On a recent autumn afternoon Ruth Kauffman, a midwife and nurse invited by Einstein’s department of obstetrics & gynecology and women’s health and Global Health Center, shared her experiences administering maternal healthcare during the Ebola crisis in Sierra Leone.
The trip to Sierra Leone was Ms. Kauffman’s 10th humanitarian assignment with Doctors without Borders. Having recently returned to the United States, she gave her talk just days after finishing the 21-day monitoring period recommended by the Centers for Disease Control and Prevention.
Even before the Ebola outbreak, Sierra Leone faced grave maternal healthcare challenges. With just 17 nurses and 3 doctors per 100,000 people, expectant mothers lacked access to care and had difficulties obtaining emergency obstetric care. Between 2010 and 2014, it was the only country with more than 1 woman dying per 100 live births.
Assessing Needs During a Health Crisis
Now, with midwife schools closed and the healthcare infrastructure and workforce crippled by Ebola, the situation has become more critical. “When a pregnant woman comes into the clinic with obstetric difficulties, healthcare workers must determine if the cause is a normal miscarriage, malaria or Ebola,” explained Ms. Kauffman. “Identifying which these is the most likely underlying cause determines the level of protection required by healthcare workers and other patients, as well as whether to transfer care to another facility.”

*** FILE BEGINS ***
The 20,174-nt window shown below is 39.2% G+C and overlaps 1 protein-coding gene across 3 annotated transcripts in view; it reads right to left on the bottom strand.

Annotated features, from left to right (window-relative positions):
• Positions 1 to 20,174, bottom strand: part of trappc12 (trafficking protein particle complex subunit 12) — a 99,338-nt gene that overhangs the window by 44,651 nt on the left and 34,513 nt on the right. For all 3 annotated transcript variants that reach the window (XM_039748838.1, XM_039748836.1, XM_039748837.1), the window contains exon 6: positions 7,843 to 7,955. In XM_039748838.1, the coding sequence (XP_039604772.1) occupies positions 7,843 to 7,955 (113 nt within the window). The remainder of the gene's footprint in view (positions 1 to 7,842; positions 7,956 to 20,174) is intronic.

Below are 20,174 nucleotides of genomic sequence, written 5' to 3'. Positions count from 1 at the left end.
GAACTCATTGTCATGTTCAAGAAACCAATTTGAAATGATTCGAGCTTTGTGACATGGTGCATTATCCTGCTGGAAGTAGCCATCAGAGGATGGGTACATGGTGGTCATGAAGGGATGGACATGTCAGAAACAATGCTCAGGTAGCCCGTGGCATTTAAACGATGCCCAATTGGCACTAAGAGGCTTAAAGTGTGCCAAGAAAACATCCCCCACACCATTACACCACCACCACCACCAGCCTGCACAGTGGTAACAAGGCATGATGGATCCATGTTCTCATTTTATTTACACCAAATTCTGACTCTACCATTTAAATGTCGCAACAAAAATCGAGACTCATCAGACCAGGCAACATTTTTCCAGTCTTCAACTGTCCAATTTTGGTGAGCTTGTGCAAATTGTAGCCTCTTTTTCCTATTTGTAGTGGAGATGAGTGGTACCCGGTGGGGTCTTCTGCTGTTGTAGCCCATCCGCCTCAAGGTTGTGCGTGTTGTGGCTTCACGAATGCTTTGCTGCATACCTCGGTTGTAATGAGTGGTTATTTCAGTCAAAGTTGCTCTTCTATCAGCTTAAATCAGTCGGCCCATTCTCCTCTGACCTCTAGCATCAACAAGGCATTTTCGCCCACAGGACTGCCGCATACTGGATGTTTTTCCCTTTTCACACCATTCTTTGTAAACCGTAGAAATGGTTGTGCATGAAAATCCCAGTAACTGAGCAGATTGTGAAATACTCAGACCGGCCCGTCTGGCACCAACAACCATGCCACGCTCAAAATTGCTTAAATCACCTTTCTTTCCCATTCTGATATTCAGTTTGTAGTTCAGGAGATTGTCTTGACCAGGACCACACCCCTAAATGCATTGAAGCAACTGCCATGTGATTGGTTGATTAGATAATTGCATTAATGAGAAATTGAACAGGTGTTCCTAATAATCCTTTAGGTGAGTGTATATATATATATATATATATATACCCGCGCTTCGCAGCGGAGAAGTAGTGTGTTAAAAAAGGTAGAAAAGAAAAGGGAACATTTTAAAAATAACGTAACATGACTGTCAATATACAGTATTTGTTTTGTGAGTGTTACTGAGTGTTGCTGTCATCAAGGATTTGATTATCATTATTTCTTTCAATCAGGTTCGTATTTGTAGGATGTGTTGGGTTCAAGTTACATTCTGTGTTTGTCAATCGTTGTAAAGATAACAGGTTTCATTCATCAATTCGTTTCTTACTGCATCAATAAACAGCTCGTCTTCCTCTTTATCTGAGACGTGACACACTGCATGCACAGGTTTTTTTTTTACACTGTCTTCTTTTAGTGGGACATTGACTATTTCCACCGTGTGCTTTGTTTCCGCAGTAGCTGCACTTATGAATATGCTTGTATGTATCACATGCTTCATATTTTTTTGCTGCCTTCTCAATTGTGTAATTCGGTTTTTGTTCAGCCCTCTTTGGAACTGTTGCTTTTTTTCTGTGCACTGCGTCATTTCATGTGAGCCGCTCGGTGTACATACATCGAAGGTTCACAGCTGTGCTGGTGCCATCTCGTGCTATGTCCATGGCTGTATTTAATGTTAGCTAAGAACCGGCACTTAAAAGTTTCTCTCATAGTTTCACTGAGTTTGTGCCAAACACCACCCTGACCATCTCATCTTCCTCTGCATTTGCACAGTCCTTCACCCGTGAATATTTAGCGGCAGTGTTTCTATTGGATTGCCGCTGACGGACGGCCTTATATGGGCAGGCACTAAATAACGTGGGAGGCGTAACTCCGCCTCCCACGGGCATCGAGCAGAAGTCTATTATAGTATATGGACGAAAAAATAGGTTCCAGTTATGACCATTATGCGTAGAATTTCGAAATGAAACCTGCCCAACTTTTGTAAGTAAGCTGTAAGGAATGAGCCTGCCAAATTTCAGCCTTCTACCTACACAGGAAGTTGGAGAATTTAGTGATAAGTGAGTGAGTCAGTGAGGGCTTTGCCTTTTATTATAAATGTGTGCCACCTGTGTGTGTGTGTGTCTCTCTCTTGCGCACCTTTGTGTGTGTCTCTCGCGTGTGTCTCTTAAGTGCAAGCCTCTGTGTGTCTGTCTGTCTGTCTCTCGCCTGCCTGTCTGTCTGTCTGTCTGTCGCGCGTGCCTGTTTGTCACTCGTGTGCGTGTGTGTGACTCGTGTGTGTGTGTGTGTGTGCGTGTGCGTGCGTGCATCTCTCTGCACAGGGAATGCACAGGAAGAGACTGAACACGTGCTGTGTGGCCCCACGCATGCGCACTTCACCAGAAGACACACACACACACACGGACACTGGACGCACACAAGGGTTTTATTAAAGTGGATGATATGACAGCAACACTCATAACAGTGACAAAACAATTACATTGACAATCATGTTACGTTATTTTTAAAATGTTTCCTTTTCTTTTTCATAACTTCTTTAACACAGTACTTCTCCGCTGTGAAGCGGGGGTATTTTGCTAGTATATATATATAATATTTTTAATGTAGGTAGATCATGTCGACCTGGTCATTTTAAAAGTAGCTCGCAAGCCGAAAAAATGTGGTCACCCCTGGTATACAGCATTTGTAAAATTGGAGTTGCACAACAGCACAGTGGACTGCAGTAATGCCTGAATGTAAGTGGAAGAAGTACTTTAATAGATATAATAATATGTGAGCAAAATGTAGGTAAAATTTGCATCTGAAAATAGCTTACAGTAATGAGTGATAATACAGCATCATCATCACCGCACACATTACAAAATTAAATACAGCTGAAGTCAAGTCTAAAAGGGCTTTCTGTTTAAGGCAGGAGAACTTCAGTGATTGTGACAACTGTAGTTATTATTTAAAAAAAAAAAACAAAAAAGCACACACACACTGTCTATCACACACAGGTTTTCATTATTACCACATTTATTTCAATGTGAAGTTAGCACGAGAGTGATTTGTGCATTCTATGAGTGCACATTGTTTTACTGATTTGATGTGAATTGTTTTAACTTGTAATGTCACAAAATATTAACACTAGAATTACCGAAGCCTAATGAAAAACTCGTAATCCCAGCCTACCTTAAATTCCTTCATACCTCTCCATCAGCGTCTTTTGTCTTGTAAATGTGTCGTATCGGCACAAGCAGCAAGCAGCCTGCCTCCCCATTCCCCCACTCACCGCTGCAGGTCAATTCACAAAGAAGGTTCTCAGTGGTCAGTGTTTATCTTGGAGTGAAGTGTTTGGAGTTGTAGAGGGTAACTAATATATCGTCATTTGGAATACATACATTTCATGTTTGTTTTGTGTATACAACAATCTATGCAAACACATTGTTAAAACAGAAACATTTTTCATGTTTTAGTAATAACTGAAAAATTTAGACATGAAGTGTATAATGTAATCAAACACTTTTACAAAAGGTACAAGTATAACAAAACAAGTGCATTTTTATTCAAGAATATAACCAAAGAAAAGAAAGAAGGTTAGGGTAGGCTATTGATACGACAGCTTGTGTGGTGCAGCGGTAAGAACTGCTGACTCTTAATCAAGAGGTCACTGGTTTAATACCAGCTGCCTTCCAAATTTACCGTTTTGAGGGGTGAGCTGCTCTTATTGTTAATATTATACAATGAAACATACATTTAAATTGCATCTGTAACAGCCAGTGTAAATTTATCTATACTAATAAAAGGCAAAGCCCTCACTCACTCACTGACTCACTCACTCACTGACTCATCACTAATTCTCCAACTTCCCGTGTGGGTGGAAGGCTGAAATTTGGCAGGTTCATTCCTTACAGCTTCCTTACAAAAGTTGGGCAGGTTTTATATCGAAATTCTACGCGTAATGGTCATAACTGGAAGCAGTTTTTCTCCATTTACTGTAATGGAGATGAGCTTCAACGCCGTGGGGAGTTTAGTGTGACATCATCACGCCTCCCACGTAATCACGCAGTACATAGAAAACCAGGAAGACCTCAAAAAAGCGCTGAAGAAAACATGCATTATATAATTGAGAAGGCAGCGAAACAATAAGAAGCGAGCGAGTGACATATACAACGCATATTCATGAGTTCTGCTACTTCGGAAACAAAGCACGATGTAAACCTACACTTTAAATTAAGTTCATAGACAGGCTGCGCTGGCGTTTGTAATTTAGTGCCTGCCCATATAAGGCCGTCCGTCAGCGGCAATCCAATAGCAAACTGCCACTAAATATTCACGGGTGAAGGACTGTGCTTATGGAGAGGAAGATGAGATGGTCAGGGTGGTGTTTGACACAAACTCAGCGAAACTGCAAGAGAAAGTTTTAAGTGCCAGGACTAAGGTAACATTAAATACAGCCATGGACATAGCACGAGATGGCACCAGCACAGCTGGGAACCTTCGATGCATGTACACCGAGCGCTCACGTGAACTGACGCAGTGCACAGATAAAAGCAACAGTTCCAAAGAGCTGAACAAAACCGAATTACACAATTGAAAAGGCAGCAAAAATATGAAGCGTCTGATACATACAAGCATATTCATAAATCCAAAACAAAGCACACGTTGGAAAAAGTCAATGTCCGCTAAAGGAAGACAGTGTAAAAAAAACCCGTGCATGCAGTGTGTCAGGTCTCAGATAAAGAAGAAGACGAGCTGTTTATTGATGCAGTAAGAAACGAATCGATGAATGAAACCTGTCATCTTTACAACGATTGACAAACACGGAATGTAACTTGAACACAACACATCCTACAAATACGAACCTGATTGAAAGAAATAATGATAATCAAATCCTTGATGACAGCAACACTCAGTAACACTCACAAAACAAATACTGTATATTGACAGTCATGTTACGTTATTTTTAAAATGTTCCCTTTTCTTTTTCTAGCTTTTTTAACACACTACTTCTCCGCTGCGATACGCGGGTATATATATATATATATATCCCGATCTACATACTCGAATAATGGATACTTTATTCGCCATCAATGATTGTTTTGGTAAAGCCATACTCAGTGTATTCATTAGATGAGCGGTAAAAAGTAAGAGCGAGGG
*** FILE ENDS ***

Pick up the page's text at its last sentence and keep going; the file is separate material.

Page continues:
Adding to these difficulties, if a pregnant woman contracts Ebola, she will invariably pass the virus to her fetus. That fetus will die before labor or shortly thereafter. And the outlook for mothers is nearly as grim. As an example, Ms. Kauffman mentioned an outbreak of the virus that occurred in the Democratic Republic of the Congo in 1995, in which only 1 woman survived, out of 15 Ebola-stricken pregnant women who were surveyed.
In Sierra Leone, Ms. Kauffman treated several pregnant women who were or had recently been infected with Ebola. After the women overcame the Ebola infection, Ms. Kauffman or another member of her team would induce labor. Consistently, they found that all of the fetuses were dead and the womb was still highly infectious. In one case, a woman’s viral load fluctuated and she started to develop a fever again. Immediately after birth, her fever disappeared.
“We found that in order for the mother to survive, we needed to get the baby out.”
Challenges for Patients and for Caregivers
She noted that clinicians have learned that sperm, amniotic fluid and breast milk all remain infected with Ebola for up to three months after a person tests negative for the virus. In Sierra Leone, where condom use is low, family planning interventions could be a powerful means of helping to combat Ebola.
Ms. Kauffman also discussed the logistical challenges of working in an Ebola-stricken environment, and the psychological impact of returning home. “The experience is so intense and, when you come home, you have to be by yourself. It’s hard.”
Even so, she plans to return to Sierra Leone during December. “I first went there with the Peace Corps right after college … it’s really important to me, because I feel like I owe Sierra Leone something.”
In concluding her talk, she encouraged students to pursue a similar path, noting “It’s beautiful but hard work.”